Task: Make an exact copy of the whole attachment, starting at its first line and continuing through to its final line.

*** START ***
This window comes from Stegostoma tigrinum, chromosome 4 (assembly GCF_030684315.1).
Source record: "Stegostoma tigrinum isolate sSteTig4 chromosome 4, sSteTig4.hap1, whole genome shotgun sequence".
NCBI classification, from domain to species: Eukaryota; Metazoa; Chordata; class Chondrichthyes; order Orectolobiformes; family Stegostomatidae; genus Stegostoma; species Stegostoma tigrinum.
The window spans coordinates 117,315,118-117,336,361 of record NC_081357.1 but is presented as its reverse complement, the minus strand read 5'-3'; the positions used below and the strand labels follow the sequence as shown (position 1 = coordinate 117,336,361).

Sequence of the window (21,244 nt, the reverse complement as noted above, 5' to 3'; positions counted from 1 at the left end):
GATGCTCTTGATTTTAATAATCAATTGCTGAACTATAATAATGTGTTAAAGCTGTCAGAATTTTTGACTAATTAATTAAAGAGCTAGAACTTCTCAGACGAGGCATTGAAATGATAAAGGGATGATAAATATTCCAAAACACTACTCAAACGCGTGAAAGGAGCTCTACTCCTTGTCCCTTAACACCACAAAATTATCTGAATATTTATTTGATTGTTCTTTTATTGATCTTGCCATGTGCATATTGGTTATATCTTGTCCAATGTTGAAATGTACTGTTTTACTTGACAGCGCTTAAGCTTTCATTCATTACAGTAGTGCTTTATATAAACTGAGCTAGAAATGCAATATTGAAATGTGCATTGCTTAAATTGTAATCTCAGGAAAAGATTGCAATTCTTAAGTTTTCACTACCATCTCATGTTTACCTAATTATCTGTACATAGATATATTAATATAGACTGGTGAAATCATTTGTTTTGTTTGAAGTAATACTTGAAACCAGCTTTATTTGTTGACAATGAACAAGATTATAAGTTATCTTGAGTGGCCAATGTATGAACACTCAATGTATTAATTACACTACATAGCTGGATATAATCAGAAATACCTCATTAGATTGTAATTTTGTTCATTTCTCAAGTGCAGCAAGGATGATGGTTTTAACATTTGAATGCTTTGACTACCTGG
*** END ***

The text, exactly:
This window comes from Stegostoma tigrinum, chromosome 4 (assembly GCF_030684315.1).
Source record: "Stegostoma tigrinum isolate sSteTig4 chromosome 4, sSteTig4.hap1, whole genome shotgun sequence".
NCBI classification, from domain to species: Eukaryota; Metazoa; Chordata; class Chondrichthyes; order Orectolobiformes; family Stegostomatidae; genus Stegostoma; species Stegostoma tigrinum.
The window spans coordinates 117,315,118-117,336,361 of record NC_081357.1 but is presented as its reverse complement, the minus strand read 5'-3'; the positions used below and the strand labels follow the sequence as shown (position 1 = coordinate 117,336,361).

Sequence of the window (21,244 nt, the reverse complement as noted above, 5' to 3'; positions counted from 1 at the left end):
GATGCTCTTGATTTTAATAATCAATTGCTGAACTATAATAATGTGTTAAAGCTGTCAGAATTTTTGACTAATTAATTAAAGAGCTAGAACTTCTCAGACGAGGCATTGAAATGATAAAGGGATGATAAATATTCCAAAACACTACTCAAACGCGTGAAAGGAGCTCTACTCCTTGTCCCTTAACACCACAAAATTATCTGAATATTTATTTGATTGTTCTTTTATTGATCTTGCCATGTGCATATTGGTTATATCTTGTCCAATGTTGAAATGTACTGTTTTACTTGACAGCGCTTAAGCTTTCATTCATTACAGTAGTGCTTTATATAAACTGAGCTAGAAATGCAATATTGAAATGTGCATTGCTTAAATTGTAATCTCAGGAAAAGATTGCAATTCTTAAGTTTTCACTACCATCTCATGTTTACCTAATTATCTGTACATAGATATATTAATATAGACTGGTGAAATCATTTGTTTTGTTTGAAGTAATACTTGAAACCAGCTTTATTTGTTGACAATGAACAAGATTATAAGTTATCTTGAGTGGCCAATGTATGAACACTCAATGTATTAATTACACTACATAGCTGGATATAATCAGAAATACCTCATTAGATTGTAATTTTGTTCATTTCTCAAGTGCAGCAAGGATGATGGTTTTAACATTTGAATGCTTTGACTACCTGG